COMMENTARY: Friends of animals thanked

The past 21 months have been transformative at Palm Valley Animal Center. So much has improved so quickly that I wanted to update everyone and give thanks to the many hearts, hands and minds that have helped us along the way. Let’s start with some great news. The live release rate, those animals finding live outcomes, has improved from 34% in March of 2018 to almost 70% today. That increase in percentage means thousands of more animals have had a second chance at life, through increased adoptions, owner reconnections, rescue organizations and the new community cat program. For the months of September and October, the percentage of animals saved was 82%. By the end of 2019, our team will have saved almost 20,000 animals.

We could not have achieved that level of success without our national partners. Ever since Best Friends Animal Society discovered the nation’s highest-kill shelter down in Edinburg they have believed in us, believed that even an underfunded, overcrowded shelter like PVAC could aspire to becoming no-kill. They’ve invested heavily in that pursuit, but more crucially they’ve put boots on the ground to turn things around in so many ways. Many thanks to interim executive director Mike Bricker and the other Best Friends change-makers, also to the founders and leaders who have visited the Rio Grande Valley many times to cheer on the progress.

Maddie’s Fund has been a key partner along the way as well. Working with Best Friends to make the entire nation no-kill, this national animal welfare organization has funded many of the transformative programs that Best Friends has put into place.

In 2018, Petco Foundation awarded PVAC a grant for $1 million, much of which has gone toward increasing staff. Saving more animals meant needing more people to take care of them, and our caring team has grown from 70 to 110. Thank you, Petco Foundation, for believing our efforts worthy of your investment.

Also in partnership with Best Friends and Maddie’s, the international organization Animal Balance made PVAC the first mainland U.S. shelter to receive its mass spay/neuter services, and its heroic efforts continue on a regular basis, alongside our full-time veterinarian Dr. Lisa Rodriguez and visiting vets from around the country.

We also want to thank the local entities that have been by our side throughout this endeavor, starting with Hidalgo County. Under Ramon Garcia’s leadership and continuing with Richard Cortez today, the county has made the treatment of our stray animal population a higher priority than in the past. We appreciate their partnership with us and their willingness to tackle this communitydriven problem as a community-wide effort.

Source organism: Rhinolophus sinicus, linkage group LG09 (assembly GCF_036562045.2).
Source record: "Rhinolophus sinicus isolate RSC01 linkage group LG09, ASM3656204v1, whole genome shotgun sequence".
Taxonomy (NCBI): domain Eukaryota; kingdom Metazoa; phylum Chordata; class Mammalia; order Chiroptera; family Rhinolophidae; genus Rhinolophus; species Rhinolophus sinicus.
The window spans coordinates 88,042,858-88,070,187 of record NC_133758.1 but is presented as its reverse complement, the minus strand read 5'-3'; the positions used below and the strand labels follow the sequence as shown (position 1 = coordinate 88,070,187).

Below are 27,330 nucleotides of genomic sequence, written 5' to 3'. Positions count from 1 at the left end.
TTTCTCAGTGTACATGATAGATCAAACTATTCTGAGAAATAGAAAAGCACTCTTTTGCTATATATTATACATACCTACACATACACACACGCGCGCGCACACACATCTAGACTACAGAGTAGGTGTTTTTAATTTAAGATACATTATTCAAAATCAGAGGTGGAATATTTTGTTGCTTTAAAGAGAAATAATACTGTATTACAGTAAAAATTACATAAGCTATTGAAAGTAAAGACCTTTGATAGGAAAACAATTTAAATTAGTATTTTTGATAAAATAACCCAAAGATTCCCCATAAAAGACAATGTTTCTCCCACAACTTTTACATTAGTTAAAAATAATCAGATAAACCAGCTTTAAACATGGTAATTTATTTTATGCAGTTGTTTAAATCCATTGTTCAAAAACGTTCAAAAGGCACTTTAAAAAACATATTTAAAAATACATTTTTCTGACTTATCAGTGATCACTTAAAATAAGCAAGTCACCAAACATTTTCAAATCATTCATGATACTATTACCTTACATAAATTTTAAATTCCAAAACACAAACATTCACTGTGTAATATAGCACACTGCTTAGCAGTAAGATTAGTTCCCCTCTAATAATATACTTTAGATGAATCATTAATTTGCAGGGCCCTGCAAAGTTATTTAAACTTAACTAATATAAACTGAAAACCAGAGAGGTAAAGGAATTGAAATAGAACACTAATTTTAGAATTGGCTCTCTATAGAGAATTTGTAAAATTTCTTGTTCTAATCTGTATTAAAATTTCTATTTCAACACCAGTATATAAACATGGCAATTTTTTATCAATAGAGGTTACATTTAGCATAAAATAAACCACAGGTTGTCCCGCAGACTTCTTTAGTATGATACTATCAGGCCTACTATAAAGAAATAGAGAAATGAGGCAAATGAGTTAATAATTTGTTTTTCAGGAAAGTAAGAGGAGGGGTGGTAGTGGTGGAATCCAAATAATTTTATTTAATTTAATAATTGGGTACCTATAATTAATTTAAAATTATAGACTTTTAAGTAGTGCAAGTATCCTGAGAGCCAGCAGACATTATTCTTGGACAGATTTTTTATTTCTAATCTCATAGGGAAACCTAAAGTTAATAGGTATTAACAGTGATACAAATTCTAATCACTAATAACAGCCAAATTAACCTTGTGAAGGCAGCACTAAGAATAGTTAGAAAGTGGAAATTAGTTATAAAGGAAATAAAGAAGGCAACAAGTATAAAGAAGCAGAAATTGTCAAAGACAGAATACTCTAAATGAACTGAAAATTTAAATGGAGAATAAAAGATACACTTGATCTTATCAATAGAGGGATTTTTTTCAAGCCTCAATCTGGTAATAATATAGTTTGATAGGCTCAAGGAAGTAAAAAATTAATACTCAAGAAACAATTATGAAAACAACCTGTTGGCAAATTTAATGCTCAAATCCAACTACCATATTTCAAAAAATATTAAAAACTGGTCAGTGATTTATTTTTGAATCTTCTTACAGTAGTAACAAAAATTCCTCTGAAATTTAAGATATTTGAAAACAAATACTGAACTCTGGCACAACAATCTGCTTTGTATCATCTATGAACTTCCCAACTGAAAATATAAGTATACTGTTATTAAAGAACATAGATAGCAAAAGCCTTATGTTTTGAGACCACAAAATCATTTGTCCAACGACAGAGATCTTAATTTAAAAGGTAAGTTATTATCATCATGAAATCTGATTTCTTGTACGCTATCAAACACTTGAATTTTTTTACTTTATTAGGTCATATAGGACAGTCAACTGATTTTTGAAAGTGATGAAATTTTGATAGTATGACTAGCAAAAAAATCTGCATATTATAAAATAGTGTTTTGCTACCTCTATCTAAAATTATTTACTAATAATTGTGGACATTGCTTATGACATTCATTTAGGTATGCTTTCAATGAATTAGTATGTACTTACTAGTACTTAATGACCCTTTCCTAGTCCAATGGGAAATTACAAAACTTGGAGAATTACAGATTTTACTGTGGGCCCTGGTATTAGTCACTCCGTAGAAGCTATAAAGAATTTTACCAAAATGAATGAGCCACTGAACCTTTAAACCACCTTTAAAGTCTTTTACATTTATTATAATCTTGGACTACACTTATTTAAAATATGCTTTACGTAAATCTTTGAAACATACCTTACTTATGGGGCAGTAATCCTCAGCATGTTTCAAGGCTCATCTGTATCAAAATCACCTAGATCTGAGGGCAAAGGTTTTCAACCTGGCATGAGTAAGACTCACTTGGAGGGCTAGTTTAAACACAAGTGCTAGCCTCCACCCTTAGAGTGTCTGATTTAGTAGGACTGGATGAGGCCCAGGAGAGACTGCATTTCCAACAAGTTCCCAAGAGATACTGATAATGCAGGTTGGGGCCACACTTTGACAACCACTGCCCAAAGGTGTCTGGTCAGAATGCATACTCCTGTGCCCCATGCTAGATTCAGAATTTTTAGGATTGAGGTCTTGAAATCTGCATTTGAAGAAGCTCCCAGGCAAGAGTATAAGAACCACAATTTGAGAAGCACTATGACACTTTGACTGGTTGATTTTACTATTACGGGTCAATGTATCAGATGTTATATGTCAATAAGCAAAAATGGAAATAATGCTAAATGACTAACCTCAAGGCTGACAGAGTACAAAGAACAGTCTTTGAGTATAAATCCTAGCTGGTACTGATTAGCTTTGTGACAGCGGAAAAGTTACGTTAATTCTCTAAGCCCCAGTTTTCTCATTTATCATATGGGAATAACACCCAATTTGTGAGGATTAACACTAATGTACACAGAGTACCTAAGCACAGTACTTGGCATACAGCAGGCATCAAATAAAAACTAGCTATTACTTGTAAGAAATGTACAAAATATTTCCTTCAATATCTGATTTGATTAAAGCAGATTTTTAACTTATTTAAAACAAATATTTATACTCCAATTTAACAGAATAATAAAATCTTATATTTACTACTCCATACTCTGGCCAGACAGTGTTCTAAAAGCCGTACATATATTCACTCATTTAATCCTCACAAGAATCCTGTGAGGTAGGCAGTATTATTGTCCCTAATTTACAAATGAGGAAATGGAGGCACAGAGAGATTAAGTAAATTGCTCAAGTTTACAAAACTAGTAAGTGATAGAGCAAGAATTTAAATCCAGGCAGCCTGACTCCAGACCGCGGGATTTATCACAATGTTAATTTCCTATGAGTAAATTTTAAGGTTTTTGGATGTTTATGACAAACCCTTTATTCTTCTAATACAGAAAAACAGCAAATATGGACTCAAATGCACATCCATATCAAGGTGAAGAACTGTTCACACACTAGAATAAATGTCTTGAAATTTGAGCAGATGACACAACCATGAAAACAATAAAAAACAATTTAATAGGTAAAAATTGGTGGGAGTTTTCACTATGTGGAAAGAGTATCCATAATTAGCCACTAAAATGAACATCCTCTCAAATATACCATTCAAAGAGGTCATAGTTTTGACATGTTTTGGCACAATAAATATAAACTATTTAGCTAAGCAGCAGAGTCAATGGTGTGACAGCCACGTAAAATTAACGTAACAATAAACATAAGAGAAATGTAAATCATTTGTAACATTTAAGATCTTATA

The city of McAllen has been a stalwart partner, too. When we asked the cities that contracted with us in 2018-19 to increase funding to help save more animals, the city leaders of McAllen boldly stepped up and made an extended commitment to work with PVAC.

The city of Edinburg closed its holding facility in 2017 and returned to our shelter, then renewed its partnership although a nearby pound offered a cheaper contract price. Edinburg city leaders chose the more humane option, a true shelter that saves their animals rather than dooms them.

We wish we could count the cities of Pharr and Alamo among those helping lead the way, but Pharr declined to renew in October of 2018 and Alamo last month, both opting to take their animals to Weslaco. Unfortunately, the city of Weslaco operates a compound where no intake or outcome numbers are made public. Due to this lack of transparency, no one can determine how many (or few) make it out alive.

With the help of visionary local partners and national organizations, we’re proud of how far we’ve come in such a short time. Many businesses and individuals in our community have been there for us through thick and thin, and we’re always very appreciative of their time and generosity as well. Every contribution makes a difference in the lives of the animals.

To reflect the new day in RGV animal welfare, our new parent entity is now Palm Valley Animal Society, and going forward, our facilities will be referred to as Trenton Center and The Laurie P. Andrews Center.

Working toward a continually brighter future, our board recently adopted a new mission statement. “Our mission is to provide life-saving care, comfort and compassion to animals in need by engaging the hearts, hands and minds of our community.” Our pursuit of saving more animals is indeed a community effort, and in this time of thanksgiving, we give thanks to all the organizations, donors, volunteers, fosters and staffers who are helping make our dream a reality.

On behalf of all the homeless, neglected and surrendered animals that come through the Trenton gates, desperately needing a second chance, thank you!

Keely Lewis is a retired journalism teacher and board president of Palm Valley Animal Society. She writes for The Monitor’s Board of Contributors.

Lewis